"When they say, 'Play ball,' let them play," Malloy says. "At the end of the day, it's about getting the kids better." The words echo what Ingle preached a generation earlier when Malloy was a rising farmhand.
Malloy was able to pick the brains of Brett Butler, Glen Hubbard and Willie Stargell. The real "Crash" Davis -- former Philadelphia A's second baseman and World War II veteran Lawrence Davis -- popped in to catch a game at the DAP. The infielder also had to contend with teammates coming and going -- such is life in Minor League baseball.
Still only 21, Malloy emerged as a team leader. "No doubt about it," manager Matt West proclaimed, "the kid's got great work habits and instincts. He's a ballplayer." The son of a coach, he understood the nuances of the game and was able to slow down the pace from merely game by game to literally inning by inning.
"If Marty hits .280 in the Carolina League," West predicted, "it will have been a hell of a year." He was batting .281 after a month and finished at .264, fourth-best among those who played at least 100 games with Durham.
"He's got to refine the tools he's got," West said, "find out what his game is and stick with it. We don't care half as much about what kind of Durham Bull he is as we do about what kind of big leaguer he can be."
Today, Malloy reminds players that his dues were paid in the Minor Leagues. He's been on the buses, "though it's very different," he admits. "The buses are definitely different. But the game, it hasn't changed. There are still two umpires on the field in the lower levels. From 2019 vs. 1993, when the book started, it's about preparing these kids."
The career path for every Minor League player is unique. If the organization makes a change, that's one thing. For a player to decide to give up the dream, that is something foreign. "You go through a lot of stuff together," Malloy said 25 years ago. "You sit around late at night, talking about your dreams and your fears, making the big leagues, not making the big leagues, and you really get to know what makes each other tick."
That rings true today. As a manager of players trekking their way through the Minor Leagues, Malloy's perspective is still that of someone who lives and breathes the dream.
"We have an analytics guy, a numbers guy," he says. "We get a ton of information. I'm not against it -- but you have to know how to translate it to a player.
"I am old school, but I'm also new school. We're fortunate that [the Threshers] have a lot of kids who played with us last year at Lakewood. I understand the sabermetrics and the analytics. I also know how to translate that information to a player."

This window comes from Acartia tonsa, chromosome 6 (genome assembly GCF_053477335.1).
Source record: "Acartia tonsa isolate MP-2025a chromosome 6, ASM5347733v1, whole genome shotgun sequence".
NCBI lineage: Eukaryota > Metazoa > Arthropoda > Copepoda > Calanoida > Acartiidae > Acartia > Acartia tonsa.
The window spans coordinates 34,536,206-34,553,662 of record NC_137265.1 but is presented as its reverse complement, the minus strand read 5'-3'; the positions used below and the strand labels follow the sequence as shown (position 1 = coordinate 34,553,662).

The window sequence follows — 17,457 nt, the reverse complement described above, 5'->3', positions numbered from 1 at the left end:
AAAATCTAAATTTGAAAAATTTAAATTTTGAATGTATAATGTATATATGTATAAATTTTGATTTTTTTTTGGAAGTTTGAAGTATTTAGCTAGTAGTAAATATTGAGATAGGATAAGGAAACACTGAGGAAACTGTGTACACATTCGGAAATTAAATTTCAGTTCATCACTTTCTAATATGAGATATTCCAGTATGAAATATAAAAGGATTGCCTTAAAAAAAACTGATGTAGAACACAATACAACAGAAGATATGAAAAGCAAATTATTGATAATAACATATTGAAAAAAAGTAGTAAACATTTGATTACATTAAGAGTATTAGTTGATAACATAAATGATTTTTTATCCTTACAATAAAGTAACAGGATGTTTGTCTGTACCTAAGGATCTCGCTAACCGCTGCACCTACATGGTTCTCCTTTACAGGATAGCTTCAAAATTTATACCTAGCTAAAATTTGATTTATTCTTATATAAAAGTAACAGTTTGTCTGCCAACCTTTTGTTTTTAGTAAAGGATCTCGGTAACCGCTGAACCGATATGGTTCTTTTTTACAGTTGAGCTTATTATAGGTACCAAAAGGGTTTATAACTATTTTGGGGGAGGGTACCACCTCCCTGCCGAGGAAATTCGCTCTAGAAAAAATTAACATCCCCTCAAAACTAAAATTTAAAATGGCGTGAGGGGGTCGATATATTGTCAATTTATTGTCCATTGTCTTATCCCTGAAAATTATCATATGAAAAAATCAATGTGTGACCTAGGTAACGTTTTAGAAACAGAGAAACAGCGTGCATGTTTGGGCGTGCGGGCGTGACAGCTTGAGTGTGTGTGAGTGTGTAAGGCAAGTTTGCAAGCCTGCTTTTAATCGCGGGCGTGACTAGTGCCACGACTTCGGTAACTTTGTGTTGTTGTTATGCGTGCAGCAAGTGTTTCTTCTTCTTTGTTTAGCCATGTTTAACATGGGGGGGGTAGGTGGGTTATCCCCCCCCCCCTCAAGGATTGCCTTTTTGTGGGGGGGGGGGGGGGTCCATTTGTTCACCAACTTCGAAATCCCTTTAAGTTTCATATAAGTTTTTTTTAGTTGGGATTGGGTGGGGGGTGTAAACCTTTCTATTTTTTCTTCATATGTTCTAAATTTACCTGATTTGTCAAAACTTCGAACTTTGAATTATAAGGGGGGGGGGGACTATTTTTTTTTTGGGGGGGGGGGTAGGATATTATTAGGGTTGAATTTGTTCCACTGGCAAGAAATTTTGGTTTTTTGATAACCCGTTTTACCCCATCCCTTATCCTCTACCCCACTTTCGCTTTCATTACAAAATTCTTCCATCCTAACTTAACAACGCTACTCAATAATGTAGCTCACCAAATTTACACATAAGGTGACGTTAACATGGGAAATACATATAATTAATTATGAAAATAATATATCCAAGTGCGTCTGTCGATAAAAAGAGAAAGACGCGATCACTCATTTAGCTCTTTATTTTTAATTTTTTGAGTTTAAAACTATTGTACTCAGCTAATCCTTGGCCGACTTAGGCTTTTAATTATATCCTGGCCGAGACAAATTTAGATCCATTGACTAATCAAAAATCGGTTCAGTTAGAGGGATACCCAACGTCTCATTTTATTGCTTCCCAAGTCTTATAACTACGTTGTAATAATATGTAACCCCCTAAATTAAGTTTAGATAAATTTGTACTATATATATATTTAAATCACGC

After 774 games in the Minor Leagues, Malloy made it to The Show, called up to the Braves for a Sept. 6, 1998, debut against the Mets at Shea Stadium. The 14,949th player in MLB history, Malloy went 2-for-4 with a homer in his second at-bat as Hall of Famer John Smoltz hung 12 K's on the board in a complete-game three-hitter as Atlanta won, 4-0, against Rick Reed.
It was a short-lived stint. Malloy spent the 1999 season at Triple-A Richmond. From 2000-03 he played on a series of one-year free-agent deals with Minor League franchises for Detroit, Cincinnati, Florida and Los Angeles. In May '03, the Dodgers sold his contract to St. Louis, who assigned him to the Memphis Redbirds for his final professional season.
"I met a lot of people [in baseball] who are important in my life, a lot of inspiration, a lot of love," Malloy says. "I don't think … my career wasn't, I wasn't hardcore. It was hard love. It's no different today.
"I saw where [Yordan Alvarez] in Houston hit a home run in his second at-bat. … I still remember that day. Those are good times."
Malloy spent 12 seasons in the Minor Leagues, played 1,201 games, had 1,241 hits and posted a career .284 batting average. He played in 35 games -- 11 with Atlanta in '98 and 24 with the Marlins in 2002 -- and hit .151 (8-for-53).
A year later, with six organizations under his belt, it was the end of the dream. Huck Finn took off a jersey for the last time as a player.
The Heart of the Game peels back layers of Malloy's dedication to the "essence of baseball." The 1994 season could have been remembered for Hemphill's missive from Norman Rockwell's rural America. Instead, as the author noted, the players "felt like kids caught in the crossfire of an ugly marriage, cowering beneath the bedcovers while their parents raged at each other in another room, hoping it soon would end so they could go out and play."
After all, that's the only thing Marty Malloy wanted to do.
Duane Cross is a contributor to MiLB.com. Follow him on Twitter @DuaneCrossMiLB.